I'd give all wealth that years have piled,
The slow result of Life's decay,
To be once more a little child,
For one bright summer-day.

Although this deep sense of nostalgia was to remain a dominant influence throughout his life, Lewis Carroll's character was so complex and original, his interests were so varied, that he found much to off-set his recurrent melancholy. He was by instinct a graphic and visual artist who never abandoned the struggle to draw, and who regularly visited art exhibitions and the studios of artists. Realising that he lacked the talent to become a professional artist, he turned to the new art of photography and made himself the best Photographer of children in the nineteenth century. Long before his pseudonym Lewis Carroll derived by transposition from the names Charles Lutwidge—had become famous, he was known to Ruskin, Tennyson, George MacDonald, Holman Hunt, and many other well-known people as a student of art and an ardent amateur photographer. Allied to his interest in art, a love of the theatre became a lasting passion. Literature, science and medicine all attracted him; his devotion to children proved life-long. Nevertheless, his life had its mainspring in religion. At the age of twenty-nine he was ordained Deacon of the Church of England. This was a necessary step if he was to retain a Christ Church Studentship; his conscience approved; yet, even had he been able sufficiently to overcome his stammer, it is unlikely that he would have found parochial work congenial to his temperament. He did not proceed to Priest's Orders, and in later life he considered himself 'practically a layman'.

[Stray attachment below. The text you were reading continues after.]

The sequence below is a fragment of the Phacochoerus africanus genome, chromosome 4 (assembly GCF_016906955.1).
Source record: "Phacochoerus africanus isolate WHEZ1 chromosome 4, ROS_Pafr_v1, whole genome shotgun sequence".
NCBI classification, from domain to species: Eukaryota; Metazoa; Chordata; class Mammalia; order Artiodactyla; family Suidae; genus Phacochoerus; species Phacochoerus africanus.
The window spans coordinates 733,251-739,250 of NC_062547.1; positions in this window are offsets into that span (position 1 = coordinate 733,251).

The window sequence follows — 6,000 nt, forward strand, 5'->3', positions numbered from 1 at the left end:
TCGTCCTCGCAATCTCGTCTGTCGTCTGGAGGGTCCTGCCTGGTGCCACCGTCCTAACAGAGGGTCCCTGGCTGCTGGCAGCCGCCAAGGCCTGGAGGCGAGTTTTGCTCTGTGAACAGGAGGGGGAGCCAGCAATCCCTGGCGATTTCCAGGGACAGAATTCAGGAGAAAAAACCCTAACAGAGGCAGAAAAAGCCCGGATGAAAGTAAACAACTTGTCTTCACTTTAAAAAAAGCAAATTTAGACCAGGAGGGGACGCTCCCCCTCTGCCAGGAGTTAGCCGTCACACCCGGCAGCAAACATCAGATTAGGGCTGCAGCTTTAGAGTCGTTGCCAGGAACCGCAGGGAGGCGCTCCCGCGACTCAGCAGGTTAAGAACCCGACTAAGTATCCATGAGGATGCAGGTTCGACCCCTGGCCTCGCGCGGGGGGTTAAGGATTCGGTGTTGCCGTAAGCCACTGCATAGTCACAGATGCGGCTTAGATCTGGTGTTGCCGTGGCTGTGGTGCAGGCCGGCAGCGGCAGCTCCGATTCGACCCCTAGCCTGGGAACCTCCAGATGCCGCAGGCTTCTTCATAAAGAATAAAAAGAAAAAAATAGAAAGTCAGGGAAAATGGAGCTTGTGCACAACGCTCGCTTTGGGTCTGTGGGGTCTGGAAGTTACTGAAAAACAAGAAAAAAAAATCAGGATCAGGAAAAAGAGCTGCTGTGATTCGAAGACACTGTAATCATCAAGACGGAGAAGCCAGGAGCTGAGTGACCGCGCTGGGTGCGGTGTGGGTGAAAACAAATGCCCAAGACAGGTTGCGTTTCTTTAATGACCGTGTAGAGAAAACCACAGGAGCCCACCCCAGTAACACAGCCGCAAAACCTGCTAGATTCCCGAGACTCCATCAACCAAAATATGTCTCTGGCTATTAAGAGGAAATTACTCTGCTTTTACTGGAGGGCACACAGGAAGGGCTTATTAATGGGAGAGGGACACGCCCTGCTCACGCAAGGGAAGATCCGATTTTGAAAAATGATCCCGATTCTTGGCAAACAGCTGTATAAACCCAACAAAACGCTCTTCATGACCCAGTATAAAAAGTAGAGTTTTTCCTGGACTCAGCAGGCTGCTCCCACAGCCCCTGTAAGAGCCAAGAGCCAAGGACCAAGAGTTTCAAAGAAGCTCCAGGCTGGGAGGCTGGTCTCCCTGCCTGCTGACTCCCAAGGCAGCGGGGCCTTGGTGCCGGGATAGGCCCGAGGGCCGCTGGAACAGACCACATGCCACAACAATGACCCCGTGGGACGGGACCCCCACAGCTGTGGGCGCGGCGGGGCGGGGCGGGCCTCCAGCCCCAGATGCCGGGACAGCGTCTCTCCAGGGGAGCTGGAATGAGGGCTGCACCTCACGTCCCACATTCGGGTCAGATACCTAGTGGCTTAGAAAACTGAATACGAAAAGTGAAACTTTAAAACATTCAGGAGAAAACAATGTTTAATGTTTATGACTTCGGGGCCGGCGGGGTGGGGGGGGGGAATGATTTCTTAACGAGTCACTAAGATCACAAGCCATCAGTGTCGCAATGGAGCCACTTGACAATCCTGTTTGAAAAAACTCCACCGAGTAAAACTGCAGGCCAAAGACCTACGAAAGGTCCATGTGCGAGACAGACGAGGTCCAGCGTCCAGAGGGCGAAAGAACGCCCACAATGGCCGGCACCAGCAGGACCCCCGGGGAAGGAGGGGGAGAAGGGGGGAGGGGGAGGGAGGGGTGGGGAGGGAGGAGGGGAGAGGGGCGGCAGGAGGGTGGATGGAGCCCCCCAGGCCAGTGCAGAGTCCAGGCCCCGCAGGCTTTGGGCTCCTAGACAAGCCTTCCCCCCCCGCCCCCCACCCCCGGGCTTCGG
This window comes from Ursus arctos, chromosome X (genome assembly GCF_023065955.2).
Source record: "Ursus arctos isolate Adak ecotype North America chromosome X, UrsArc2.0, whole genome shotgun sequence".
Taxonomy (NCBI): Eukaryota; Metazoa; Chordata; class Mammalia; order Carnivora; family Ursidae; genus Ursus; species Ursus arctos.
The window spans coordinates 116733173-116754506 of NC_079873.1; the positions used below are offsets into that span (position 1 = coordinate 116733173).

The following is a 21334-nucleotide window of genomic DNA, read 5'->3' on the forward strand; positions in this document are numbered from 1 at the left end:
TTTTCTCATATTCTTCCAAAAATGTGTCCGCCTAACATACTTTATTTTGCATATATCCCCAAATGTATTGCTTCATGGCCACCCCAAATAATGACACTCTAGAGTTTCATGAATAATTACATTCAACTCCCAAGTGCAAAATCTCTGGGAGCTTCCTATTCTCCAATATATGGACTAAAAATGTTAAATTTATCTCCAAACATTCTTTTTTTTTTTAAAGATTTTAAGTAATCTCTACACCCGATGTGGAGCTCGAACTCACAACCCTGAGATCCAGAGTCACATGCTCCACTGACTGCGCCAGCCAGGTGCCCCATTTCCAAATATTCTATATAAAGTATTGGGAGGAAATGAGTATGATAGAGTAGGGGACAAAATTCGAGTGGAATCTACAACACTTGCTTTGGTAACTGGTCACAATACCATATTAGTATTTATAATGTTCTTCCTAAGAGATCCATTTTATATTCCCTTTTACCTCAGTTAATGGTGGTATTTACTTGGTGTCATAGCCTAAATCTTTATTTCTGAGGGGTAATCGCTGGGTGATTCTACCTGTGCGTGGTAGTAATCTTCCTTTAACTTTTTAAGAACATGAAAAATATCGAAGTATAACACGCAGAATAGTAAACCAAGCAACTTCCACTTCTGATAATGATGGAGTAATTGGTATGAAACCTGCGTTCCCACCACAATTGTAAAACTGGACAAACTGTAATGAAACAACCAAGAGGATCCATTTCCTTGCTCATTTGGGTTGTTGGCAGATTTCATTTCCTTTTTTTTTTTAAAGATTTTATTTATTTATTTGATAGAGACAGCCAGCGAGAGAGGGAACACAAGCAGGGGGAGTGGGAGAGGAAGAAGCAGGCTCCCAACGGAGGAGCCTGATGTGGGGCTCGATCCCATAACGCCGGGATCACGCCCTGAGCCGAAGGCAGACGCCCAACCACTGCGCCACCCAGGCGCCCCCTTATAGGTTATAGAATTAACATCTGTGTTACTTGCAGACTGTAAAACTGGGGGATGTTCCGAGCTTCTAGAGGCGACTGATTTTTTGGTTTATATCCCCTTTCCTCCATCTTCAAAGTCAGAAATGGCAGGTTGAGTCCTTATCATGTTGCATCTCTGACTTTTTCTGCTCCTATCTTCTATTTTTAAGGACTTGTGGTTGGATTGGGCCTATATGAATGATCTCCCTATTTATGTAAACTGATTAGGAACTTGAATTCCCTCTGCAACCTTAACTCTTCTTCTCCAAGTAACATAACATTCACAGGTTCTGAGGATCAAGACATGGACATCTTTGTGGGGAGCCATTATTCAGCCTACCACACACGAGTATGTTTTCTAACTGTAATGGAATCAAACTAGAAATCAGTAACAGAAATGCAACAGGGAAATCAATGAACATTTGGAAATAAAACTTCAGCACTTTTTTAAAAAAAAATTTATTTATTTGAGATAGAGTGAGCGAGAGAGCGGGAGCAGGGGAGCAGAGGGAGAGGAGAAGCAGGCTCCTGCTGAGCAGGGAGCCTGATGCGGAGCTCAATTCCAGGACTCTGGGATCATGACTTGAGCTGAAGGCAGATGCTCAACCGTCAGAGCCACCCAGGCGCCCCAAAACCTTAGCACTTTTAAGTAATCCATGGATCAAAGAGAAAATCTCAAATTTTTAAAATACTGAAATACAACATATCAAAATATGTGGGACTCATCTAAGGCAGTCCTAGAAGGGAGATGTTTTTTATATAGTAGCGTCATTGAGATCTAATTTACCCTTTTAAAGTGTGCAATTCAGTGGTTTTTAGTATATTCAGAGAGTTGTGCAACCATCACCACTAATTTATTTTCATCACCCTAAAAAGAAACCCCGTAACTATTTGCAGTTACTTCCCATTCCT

All this varied activity lay outside the sphere which he had specially chosen for himself—the sphere of mathematical and logical studies. 'I always feel that a sermon is worth the preaching', he once wrote, 'if it has given some help to even one soul in the puzzle of Life'. The choice of words was significant, for Dodgson indeed viewed life as a great puzzle, or series of puzzles. Much of his energy went to the solving and devising of puzzles, whether the official problems of academic research or the amateur conundrums that he propounded to his child-friends. As a mathematician, his work was useful, up to a point, notably in Euclid, but has not proved sufficiently distinctive to interest his posterity. Yet, though lasting success in pure mathematics eluded him, his knowledge of mathematics and logic provided an essential element in Lewis Carroll's literary achievement. Never before had such a humorist, such a lover of children, such an artist, such a precise student of language, possessed Dodgson's equipment as mathematician and logician. The rich glow of fantasy was controlled by a scientific, analytical mind; the paradoxes were shaped and refined until they formed the inimitable crystal.